As I sit here writing, I realize that the temperature today, this Tuesday in November is supposed to slam down into the teens with a chill factor below 10 degrees. I remember what it was like to be homeless in weather like this and my heart goes out to my brothers and sisters on the street.
These are extremely dangerous times for people with no safe place to go. I remember selling Spare Change News on the corner of Mass Ave. and Temple Street on a day that was blistering cold with a powerful wind blowing. One of my customers said, “Marc, what’s wrong with your nose?’
I reached up and touched it, covering my fingers with blood. My nose felt like it was twice the size that it normally was. I thanked her and went into the 1369 Coffee House just down the block and went to the restroom. When I looked into the mirror, I was shocked to see the condition of my nose. It seemed like blood vessels had burst and my nose was swollen.
This is how I learned what frostbite really was. I decided to have a cup of coffee and pack it in for the day. But I still had to bicycle to North Station to catch the commuter rail back to Gloucester where I was living in a drug recovery center.
It frightened me how quickly that damage happened to my nose. I gained first- hand experience of how dangerous frigid conditions can be. When I rode my bicycle to the train station, I covered my face with a scarf, but I was still nervous about my nose.
Luckily, because of my customer’s timely call, I avoided even more extreme damage. But it was a really close call. After that, when I sold the paper in frigid conditions, I always covered my lower face with a scarf. I was fortunate that I had really good boots to protect my feet.
I’m talking about this because it appears that this winter could be a real threat to people living on the streets. It’s true that there are shelters that take people in, but in extreme cold like this, damage can be done to someone before they realize it. The Thanksgiving holiday season is very close and will be upon us as this paper hits the streets.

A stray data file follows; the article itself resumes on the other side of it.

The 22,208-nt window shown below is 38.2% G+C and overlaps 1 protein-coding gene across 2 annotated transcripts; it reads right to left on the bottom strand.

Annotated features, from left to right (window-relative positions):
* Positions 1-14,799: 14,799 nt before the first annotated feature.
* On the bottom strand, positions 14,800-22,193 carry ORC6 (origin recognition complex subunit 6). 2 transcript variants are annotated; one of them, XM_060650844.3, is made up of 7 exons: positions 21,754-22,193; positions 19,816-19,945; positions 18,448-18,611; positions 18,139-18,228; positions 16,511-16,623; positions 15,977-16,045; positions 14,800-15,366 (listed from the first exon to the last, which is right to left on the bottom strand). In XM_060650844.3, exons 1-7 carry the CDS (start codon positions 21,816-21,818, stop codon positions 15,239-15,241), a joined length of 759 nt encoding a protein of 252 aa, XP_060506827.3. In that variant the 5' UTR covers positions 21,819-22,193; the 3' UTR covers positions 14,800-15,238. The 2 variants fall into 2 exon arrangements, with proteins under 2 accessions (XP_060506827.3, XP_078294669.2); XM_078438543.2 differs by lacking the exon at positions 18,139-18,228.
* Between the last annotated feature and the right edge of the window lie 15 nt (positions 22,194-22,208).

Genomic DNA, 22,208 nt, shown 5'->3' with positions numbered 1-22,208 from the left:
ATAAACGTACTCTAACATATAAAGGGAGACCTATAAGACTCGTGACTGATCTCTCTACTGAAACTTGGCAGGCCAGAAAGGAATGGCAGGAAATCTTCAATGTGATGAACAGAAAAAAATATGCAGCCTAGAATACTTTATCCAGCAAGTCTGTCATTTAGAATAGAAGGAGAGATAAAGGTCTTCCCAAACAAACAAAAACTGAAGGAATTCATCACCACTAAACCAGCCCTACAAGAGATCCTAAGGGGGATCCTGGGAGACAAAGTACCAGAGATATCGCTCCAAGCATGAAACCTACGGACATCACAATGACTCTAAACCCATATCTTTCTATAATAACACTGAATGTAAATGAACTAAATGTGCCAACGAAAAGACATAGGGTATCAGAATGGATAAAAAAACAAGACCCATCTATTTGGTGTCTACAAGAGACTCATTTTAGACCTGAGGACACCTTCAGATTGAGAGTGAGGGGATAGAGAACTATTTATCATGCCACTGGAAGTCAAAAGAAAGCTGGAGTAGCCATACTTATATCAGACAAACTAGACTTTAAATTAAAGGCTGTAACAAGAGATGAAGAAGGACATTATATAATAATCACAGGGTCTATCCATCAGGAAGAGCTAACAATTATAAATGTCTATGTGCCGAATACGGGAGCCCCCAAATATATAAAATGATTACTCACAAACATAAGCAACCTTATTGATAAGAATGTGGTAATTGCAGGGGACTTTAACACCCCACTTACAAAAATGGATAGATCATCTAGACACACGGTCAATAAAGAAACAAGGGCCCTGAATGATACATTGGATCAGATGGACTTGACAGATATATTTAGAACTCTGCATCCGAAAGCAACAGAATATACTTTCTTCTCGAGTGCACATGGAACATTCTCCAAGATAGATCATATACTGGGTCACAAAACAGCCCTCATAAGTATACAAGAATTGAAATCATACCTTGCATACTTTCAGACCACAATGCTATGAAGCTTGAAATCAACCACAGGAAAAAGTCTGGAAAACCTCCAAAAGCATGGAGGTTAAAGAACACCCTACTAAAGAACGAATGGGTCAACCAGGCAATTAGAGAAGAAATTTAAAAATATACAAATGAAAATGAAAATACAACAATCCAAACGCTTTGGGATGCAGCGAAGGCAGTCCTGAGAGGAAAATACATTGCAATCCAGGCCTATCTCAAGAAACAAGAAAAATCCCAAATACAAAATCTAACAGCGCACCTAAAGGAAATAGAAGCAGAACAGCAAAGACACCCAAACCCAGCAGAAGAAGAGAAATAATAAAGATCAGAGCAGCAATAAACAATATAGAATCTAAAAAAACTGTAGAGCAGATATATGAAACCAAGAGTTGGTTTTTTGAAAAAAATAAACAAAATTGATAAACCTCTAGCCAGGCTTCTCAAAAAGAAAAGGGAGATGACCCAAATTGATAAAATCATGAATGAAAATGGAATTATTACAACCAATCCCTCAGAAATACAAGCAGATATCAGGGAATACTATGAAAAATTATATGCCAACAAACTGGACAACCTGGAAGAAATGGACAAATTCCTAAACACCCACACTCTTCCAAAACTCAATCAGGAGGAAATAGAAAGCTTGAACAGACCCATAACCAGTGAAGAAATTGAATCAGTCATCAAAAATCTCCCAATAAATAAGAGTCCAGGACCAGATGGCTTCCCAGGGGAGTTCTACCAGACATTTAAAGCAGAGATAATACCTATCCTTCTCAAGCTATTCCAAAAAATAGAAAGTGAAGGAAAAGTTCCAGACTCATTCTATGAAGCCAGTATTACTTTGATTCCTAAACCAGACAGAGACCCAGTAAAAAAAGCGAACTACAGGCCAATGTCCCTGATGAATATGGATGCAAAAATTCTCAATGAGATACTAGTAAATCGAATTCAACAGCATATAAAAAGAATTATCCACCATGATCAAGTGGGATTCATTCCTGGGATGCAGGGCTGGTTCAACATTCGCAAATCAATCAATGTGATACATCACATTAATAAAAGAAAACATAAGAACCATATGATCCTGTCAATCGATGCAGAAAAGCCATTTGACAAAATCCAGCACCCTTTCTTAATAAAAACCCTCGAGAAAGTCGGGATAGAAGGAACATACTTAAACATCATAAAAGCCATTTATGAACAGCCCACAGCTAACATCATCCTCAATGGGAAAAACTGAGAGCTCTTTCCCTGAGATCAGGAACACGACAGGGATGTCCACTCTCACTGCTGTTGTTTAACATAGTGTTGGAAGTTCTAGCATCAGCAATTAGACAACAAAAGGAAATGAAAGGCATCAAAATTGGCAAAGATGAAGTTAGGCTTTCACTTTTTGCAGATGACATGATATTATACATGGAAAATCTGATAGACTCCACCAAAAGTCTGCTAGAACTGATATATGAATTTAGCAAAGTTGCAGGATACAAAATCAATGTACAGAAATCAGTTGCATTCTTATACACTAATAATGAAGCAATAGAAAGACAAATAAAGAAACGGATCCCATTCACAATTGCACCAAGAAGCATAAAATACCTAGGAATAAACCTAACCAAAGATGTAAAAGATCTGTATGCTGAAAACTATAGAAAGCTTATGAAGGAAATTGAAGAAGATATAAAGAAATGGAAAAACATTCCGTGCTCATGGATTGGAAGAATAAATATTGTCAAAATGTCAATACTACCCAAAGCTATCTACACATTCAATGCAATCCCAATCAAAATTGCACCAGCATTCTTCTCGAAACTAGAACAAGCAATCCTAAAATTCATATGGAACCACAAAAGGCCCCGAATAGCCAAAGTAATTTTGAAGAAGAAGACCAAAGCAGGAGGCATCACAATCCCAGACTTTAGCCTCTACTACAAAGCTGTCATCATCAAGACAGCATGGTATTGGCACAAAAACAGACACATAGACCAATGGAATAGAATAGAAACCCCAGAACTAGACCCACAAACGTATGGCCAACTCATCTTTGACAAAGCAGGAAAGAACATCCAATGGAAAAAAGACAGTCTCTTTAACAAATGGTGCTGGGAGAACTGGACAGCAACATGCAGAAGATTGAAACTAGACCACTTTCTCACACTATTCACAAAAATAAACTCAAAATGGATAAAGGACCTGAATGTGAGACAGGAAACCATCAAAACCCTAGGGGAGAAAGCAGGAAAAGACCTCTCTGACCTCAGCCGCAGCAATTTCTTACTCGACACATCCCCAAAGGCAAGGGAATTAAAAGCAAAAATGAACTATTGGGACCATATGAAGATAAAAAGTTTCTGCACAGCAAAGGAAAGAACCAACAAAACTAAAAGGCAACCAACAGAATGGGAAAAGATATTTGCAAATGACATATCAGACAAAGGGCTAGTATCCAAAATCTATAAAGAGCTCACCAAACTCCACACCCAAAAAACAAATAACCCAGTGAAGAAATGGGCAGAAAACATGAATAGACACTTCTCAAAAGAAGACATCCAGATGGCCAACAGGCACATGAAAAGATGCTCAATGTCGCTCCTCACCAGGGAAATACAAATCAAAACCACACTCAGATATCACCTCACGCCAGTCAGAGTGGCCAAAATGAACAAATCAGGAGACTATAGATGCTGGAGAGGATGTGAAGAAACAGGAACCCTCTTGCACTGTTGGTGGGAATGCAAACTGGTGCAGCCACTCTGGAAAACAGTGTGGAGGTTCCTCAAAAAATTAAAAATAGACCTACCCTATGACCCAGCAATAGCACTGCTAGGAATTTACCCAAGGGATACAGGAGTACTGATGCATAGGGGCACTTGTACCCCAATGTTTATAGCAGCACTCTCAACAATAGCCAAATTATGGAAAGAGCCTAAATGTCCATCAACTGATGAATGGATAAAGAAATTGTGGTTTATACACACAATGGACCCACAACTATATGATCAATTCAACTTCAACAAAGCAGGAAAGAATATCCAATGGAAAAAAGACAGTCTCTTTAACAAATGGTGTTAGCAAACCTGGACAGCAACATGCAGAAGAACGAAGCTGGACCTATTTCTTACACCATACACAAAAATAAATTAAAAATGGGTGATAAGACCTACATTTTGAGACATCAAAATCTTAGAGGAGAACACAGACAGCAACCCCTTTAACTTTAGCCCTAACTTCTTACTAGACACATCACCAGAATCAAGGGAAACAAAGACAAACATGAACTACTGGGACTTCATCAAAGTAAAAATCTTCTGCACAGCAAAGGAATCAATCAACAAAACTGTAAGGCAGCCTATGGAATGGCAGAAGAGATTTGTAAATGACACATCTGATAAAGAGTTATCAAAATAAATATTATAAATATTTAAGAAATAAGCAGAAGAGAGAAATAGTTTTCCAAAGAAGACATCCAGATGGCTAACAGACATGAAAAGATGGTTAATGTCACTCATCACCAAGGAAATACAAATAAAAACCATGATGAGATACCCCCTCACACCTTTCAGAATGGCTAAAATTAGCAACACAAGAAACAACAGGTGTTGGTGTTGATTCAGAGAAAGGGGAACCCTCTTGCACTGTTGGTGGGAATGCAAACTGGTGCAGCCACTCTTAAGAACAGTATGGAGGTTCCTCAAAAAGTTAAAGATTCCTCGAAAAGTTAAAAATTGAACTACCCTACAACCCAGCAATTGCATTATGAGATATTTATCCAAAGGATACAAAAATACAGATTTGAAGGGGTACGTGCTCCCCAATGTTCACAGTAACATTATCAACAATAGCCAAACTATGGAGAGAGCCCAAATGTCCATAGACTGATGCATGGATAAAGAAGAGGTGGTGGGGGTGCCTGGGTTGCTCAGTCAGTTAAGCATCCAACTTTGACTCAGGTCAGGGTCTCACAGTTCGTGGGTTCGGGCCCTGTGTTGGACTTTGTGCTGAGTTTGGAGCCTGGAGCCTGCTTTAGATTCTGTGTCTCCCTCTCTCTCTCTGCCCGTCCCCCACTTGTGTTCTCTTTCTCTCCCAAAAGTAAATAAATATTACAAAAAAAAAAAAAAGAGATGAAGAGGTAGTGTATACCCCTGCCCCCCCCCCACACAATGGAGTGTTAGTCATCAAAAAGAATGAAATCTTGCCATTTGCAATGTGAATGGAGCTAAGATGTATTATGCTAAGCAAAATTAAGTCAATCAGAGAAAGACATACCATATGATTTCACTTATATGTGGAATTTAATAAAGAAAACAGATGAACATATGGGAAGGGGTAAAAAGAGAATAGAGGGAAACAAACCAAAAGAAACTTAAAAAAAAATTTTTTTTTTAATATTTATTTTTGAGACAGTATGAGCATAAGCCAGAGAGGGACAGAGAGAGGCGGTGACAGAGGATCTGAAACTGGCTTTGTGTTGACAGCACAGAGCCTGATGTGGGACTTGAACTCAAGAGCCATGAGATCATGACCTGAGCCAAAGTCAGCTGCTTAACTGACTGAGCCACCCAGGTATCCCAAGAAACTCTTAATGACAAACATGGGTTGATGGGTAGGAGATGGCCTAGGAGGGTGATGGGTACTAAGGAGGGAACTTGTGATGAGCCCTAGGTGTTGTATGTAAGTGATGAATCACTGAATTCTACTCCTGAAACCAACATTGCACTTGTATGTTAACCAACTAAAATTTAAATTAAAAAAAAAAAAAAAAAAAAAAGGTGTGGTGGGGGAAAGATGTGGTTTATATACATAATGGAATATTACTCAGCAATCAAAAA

Please, good people, remember those who are not as fortunate as you who are comfortably housed. Be generous and watchful at the same time. If you see someone who appears to be in danger because of the cold, talk to them and give them a wellness check.
In other words, let them know you are concerned and ask if there is anyone, a shelter or a street worker, that they can call to give them assistance. You may run into someone who doesn’t want any help and be cognizant that they have the right to refuse. However, if you feel that they are in danger for their life, you must choose your actions thoughtfully.
During the Thanksgiving season and the holidays that follow, many people volunteer at soup kitchens and shelters. Please don’t forget, that when the holidays are over, the people who are still on the streets in January and February. Much of the help given during the holiday season dries up quickly when the holidays end, but the need for this post-holiday help is greater than ever.
Please have compassion for those people who are struggling to survive and know that, for them and yourself, every day is as important as the Thanksgiving holiday. Give freely and without judgement. Remember, the person you see is someone’s son or daughter, possibly someone’s father or mother, and one never knows what it was that caused them to be cast out on the street.
For example, look at the people who are losing their homes to the Climate Emergency. Tomorrow it could be you or me out on the streets without a safe place to call home.
True compassion is the greatest gift that you are capable of giving. Now is the time to be generous with the gifts you are fortunate to be blessed with. This is true not only during the holiday season. We are responsible for the less fortunate now and every moment of every day both pre- and post-holiday. Some small act of love can change someone’s life, or possibly save it. You can make their future possible by extending your caring hand.
Celebrate each day with the knowledge of the present. The present is the gift of compassionate giving. Peace and love to all of you and thank you.